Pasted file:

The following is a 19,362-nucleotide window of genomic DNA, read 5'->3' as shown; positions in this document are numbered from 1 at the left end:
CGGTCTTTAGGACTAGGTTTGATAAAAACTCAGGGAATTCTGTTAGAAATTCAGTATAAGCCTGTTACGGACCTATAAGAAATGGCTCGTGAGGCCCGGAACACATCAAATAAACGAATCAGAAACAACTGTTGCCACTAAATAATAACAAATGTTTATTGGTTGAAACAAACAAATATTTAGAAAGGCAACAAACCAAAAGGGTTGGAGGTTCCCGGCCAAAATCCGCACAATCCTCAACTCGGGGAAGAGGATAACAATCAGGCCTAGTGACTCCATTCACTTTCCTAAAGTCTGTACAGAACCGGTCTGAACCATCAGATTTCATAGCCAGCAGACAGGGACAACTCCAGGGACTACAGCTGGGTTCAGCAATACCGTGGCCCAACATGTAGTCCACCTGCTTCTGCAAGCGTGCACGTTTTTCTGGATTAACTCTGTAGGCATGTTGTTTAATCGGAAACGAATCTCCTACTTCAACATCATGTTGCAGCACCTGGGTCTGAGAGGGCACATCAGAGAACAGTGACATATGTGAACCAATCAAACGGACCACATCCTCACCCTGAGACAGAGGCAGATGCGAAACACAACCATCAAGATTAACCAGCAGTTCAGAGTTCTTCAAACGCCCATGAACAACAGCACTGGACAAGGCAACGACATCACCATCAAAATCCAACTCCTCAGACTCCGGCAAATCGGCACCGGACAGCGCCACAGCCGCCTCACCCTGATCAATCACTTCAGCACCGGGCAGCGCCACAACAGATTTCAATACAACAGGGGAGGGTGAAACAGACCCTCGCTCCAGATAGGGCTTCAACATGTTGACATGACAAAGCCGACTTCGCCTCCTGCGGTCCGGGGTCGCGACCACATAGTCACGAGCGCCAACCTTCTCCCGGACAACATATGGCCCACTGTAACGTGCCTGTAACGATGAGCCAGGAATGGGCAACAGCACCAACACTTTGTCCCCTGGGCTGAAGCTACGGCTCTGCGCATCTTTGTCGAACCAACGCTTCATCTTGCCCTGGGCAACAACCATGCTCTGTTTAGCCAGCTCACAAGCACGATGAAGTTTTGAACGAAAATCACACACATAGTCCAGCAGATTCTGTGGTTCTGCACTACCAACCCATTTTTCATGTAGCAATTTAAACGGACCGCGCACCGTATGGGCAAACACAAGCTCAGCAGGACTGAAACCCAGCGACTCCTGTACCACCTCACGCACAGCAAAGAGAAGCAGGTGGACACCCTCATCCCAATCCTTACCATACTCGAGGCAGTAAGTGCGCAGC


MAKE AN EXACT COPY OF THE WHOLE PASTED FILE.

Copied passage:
The following is a 19,362-nucleotide window of genomic DNA, read 5'->3' as shown; positions in this document are numbered from 1 at the left end:
CGGTCTTTAGGACTAGGTTTGATAAAAACTCAGGGAATTCTGTTAGAAATTCAGTATAAGCCTGTTACGGACCTATAAGAAATGGCTCGTGAGGCCCGGAACACATCAAATAAACGAATCAGAAACAACTGTTGCCACTAAATAATAACAAATGTTTATTGGTTGAAACAAACAAATATTTAGAAAGGCAACAAACCAAAAGGGTTGGAGGTTCCCGGCCAAAATCCGCACAATCCTCAACTCGGGGAAGAGGATAACAATCAGGCCTAGTGACTCCATTCACTTTCCTAAAGTCTGTACAGAACCGGTCTGAACCATCAGATTTCATAGCCAGCAGACAGGGACAACTCCAGGGACTACAGCTGGGTTCAGCAATACCGTGGCCCAACATGTAGTCCACCTGCTTCTGCAAGCGTGCACGTTTTTCTGGATTAACTCTGTAGGCATGTTGTTTAATCGGAAACGAATCTCCTACTTCAACATCATGTTGCAGCACCTGGGTCTGAGAGGGCACATCAGAGAACAGTGACATATGTGAACCAATCAAACGGACCACATCCTCACCCTGAGACAGAGGCAGATGCGAAACACAACCATCAAGATTAACCAGCAGTTCAGAGTTCTTCAAACGCCCATGAACAACAGCACTGGACAAGGCAACGACATCACCATCAAAATCCAACTCCTCAGACTCCGGCAAATCGGCACCGGACAGCGCCACAGCCGCCTCACCCTGATCAATCACTTCAGCACCGGGCAGCGCCACAACAGATTTCAATACAACAGGGGAGGGTGAAACAGACCCTCGCTCCAGATAGGGCTTCAACATGTTGACATGACAAAGCCGACTTCGCCTCCTGCGGTCCGGGGTCGCGACCACATAGTCACGAGCGCCAACCTTCTCCCGGACAACATATGGCCCACTGTAACGTGCCTGTAACGATGAGCCAGGAATGGGCAACAGCACCAACACTTTGTCCCCTGGGCTGAAGCTACGGCTCTGCGCATCTTTGTCGAACCAACGCTTCATCTTGCCCTGGGCAACAACCATGCTCTGTTTAGCCAGCTCACAAGCACGATGAAGTTTTGAACGAAAATCACACACATAGTCCAGCAGATTCTGTGGTTCTGCACTACCAACCCATTTTTCATGTAGCAATTTAAACGGACCGCGCACCGTATGGGCAAACACAAGCTCAGCAGGACTGAAACCCAGCGACTCCTGTACCACCTCACGCACAGCAAAGAGAAGCAGGTGGACACCCTCATCCCAATCCTTACCATACTCGAGGCAGTAAGTGCGCAGC